Ali-Reza Panjwani - Mountbatten Program

Ali-Reza Panjwani

Ali-Reza Panjwani

Alum Of The Month

Program: New York

Intake: August 2013

Current Role: Vice President at J.P. Morgan


What and where did you study before Mountbatten?
I graduated in Business and Management from Aston University, with an Upper Second Class (with Hons) in 2011. During my third year, I completed a work placement in London and in fact, upon graduating I was offered a permanent position with the same firm (Pinsent Masons LLP). I worked here for two years before embarking on my Mountbatten journey.

What made you apply for the Mountbatten programme?
My first exposure to the Programme was through Facebook and seeing old friends of mine seemingly having the time of their lives! Hundreds of pictures of the New York skyline would flood my news feed, and eventually I reached out to them to find out more. It was abundantly clear that they had made the right choice in pursuing a journey that allowed them to live, train, and study in one of the greatest cities in the world. Furthermore, I was very keen to make the transition into the financial industry and the Programme had a very strong financial leaning. After all, this move had to make sense from a career perspective; and thankfully it did.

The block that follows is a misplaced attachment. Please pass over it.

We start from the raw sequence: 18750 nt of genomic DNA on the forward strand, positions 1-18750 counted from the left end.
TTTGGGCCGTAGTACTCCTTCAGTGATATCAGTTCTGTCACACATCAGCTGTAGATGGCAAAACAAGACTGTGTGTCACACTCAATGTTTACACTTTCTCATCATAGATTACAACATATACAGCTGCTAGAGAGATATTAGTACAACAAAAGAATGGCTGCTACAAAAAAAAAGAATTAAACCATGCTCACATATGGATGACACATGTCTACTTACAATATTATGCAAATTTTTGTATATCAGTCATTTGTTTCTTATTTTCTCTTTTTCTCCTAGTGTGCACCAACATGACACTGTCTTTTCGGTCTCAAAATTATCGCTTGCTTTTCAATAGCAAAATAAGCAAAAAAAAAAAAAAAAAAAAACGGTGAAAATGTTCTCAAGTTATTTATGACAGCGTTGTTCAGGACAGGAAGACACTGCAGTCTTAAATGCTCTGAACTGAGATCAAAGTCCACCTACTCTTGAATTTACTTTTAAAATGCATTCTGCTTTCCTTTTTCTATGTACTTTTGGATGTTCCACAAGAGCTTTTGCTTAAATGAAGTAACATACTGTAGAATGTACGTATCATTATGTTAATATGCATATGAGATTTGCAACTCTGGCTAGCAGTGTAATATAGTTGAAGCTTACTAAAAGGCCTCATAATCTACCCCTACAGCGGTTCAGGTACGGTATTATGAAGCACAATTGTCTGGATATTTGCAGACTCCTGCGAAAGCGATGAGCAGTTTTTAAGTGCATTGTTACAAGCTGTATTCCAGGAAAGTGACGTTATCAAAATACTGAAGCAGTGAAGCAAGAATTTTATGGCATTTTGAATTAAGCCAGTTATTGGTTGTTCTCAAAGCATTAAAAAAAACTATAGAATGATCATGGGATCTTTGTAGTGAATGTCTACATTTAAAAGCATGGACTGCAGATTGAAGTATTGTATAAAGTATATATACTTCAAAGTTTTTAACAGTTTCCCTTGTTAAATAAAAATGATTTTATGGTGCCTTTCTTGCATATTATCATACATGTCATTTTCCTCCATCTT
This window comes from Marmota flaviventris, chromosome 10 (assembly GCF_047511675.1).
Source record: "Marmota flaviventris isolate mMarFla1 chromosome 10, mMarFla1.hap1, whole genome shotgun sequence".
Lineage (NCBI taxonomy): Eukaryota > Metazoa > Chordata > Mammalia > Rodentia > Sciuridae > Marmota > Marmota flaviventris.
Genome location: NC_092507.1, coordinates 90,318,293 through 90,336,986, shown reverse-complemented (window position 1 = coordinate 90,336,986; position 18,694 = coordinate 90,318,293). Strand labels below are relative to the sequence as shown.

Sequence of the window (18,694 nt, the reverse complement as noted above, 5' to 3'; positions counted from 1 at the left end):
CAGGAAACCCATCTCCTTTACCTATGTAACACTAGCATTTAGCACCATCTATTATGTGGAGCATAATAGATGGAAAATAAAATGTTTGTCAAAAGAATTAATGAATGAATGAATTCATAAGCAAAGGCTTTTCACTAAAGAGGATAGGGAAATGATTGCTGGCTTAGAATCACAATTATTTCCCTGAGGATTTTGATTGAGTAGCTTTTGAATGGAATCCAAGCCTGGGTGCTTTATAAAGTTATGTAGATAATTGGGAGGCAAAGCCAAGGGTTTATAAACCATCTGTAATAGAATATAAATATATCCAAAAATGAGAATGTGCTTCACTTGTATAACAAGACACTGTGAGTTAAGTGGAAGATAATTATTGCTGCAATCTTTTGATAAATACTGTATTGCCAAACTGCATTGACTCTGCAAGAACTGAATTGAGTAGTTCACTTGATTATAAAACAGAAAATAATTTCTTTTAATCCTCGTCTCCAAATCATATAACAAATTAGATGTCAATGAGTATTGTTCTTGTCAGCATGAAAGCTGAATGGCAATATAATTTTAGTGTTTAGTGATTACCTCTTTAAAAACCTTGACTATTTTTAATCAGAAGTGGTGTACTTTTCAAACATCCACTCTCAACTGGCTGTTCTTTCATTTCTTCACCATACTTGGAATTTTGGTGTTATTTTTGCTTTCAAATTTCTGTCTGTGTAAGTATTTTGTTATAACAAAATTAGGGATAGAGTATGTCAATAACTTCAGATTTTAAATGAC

Describe your placement.
I was initially placed at Citi Private Bank for six months. Although my time at Citi was useful, unfortunately it didn’t work out as planned and through a mutual agreement, and with tremendous support of those at Mountbatten, I was able to complete my final five months at JP Morgan & Chase, training as an Oversight & Control Analyst in their Asset Management division. Little did I know, but this was the start of something truly incredible.

The O&C function was in its infancy at the Firm, which actually was a massive opportunity for me. Suddenly I was involved in strategic meetings about the way we should be managing and thinking about our firmwide operational risk. I had opportunities to organize, present and talk with senior management across the team and managed to learn a great deal about the Firm’s risk environment.

What was the highlight/most memorable moment of your training experience during this year?